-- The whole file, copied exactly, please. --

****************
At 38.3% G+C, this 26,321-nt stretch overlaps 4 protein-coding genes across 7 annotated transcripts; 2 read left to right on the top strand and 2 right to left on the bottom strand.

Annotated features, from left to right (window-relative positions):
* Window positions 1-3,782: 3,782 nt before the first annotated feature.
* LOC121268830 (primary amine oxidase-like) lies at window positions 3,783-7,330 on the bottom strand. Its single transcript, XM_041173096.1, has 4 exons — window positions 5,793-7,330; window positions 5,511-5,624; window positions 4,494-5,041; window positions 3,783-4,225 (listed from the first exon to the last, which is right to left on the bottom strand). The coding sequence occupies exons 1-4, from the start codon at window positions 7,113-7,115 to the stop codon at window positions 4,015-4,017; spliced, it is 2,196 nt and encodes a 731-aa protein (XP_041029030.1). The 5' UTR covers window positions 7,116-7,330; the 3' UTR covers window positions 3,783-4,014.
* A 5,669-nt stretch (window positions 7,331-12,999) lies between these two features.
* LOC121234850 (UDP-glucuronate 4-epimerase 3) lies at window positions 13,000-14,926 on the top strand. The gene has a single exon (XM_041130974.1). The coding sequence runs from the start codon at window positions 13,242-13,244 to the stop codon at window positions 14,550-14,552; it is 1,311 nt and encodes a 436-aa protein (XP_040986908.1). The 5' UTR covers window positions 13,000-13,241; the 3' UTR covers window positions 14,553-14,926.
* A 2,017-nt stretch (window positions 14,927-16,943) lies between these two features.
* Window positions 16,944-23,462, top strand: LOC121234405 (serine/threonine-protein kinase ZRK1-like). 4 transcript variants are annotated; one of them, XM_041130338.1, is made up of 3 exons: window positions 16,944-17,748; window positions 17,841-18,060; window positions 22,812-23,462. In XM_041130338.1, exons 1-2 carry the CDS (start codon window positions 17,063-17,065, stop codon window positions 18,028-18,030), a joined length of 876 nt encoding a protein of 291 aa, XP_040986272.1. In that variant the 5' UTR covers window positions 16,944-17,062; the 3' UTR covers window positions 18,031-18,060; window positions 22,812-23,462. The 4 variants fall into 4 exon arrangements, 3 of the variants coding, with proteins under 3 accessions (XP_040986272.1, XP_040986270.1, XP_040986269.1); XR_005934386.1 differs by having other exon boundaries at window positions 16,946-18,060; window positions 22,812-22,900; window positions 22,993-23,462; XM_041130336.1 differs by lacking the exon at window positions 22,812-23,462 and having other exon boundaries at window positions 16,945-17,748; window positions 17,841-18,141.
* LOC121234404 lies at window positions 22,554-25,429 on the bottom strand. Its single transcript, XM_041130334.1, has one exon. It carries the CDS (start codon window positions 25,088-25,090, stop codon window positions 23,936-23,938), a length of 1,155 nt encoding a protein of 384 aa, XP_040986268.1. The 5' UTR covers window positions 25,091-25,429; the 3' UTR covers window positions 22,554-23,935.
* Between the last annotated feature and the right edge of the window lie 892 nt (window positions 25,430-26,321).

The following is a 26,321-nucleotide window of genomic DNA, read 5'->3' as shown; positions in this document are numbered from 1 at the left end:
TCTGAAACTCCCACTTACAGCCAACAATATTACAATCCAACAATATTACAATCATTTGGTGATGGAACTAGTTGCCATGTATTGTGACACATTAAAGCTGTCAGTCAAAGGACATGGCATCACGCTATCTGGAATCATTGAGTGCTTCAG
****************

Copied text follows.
At 38.3% G+C, this 26,321-nt stretch overlaps 4 protein-coding genes across 7 annotated transcripts; 2 read left to right on the top strand and 2 right to left on the bottom strand.

Annotated features, from left to right (window-relative positions):
* Window positions 1-3,782: 3,782 nt before the first annotated feature.
* LOC121268830 (primary amine oxidase-like) lies at window positions 3,783-7,330 on the bottom strand. Its single transcript, XM_041173096.1, has 4 exons — window positions 5,793-7,330; window positions 5,511-5,624; window positions 4,494-5,041; window positions 3,783-4,225 (listed from the first exon to the last, which is right to left on the bottom strand). The coding sequence occupies exons 1-4, from the start codon at window positions 7,113-7,115 to the stop codon at window positions 4,015-4,017; spliced, it is 2,196 nt and encodes a 731-aa protein (XP_041029030.1). The 5' UTR covers window positions 7,116-7,330; the 3' UTR covers window positions 3,783-4,014.
* A 5,669-nt stretch (window positions 7,331-12,999) lies between these two features.
* LOC121234850 (UDP-glucuronate 4-epimerase 3) lies at window positions 13,000-14,926 on the top strand. The gene has a single exon (XM_041130974.1). The coding sequence runs from the start codon at window positions 13,242-13,244 to the stop codon at window positions 14,550-14,552; it is 1,311 nt and encodes a 436-aa protein (XP_040986908.1). The 5' UTR covers window positions 13,000-13,241; the 3' UTR covers window positions 14,553-14,926.
* A 2,017-nt stretch (window positions 14,927-16,943) lies between these two features.
* Window positions 16,944-23,462, top strand: LOC121234405 (serine/threonine-protein kinase ZRK1-like). 4 transcript variants are annotated; one of them, XM_041130338.1, is made up of 3 exons: window positions 16,944-17,748; window positions 17,841-18,060; window positions 22,812-23,462. In XM_041130338.1, exons 1-2 carry the CDS (start codon window positions 17,063-17,065, stop codon window positions 18,028-18,030), a joined length of 876 nt encoding a protein of 291 aa, XP_040986272.1. In that variant the 5' UTR covers window positions 16,944-17,062; the 3' UTR covers window positions 18,031-18,060; window positions 22,812-23,462. The 4 variants fall into 4 exon arrangements, 3 of the variants coding, with proteins under 3 accessions (XP_040986272.1, XP_040986270.1, XP_040986269.1); XR_005934386.1 differs by having other exon boundaries at window positions 16,946-18,060; window positions 22,812-22,900; window positions 22,993-23,462; XM_041130336.1 differs by lacking the exon at window positions 22,812-23,462 and having other exon boundaries at window positions 16,945-17,748; window positions 17,841-18,141.
* LOC121234404 lies at window positions 22,554-25,429 on the bottom strand. Its single transcript, XM_041130334.1, has one exon. It carries the CDS (start codon window positions 25,088-25,090, stop codon window positions 23,936-23,938), a length of 1,155 nt encoding a protein of 384 aa, XP_040986268.1. The 5' UTR covers window positions 25,091-25,429; the 3' UTR covers window positions 22,554-23,935.
* Between the last annotated feature and the right edge of the window lie 892 nt (window positions 25,430-26,321).

The following is a 26,321-nucleotide window of genomic DNA, read 5'->3' as shown; positions in this document are numbered from 1 at the left end:
TCTGAAACTCCCACTTACAGCCAACAATATTACAATCCAACAATATTACAATCATTTGGTGATGGAACTAGTTGCCATGTATTGTGACACATTAAAGCTGTCAGTCAAAGGACATGGCATCACGCTATCTGGAATCATTGAGTGCTTCAG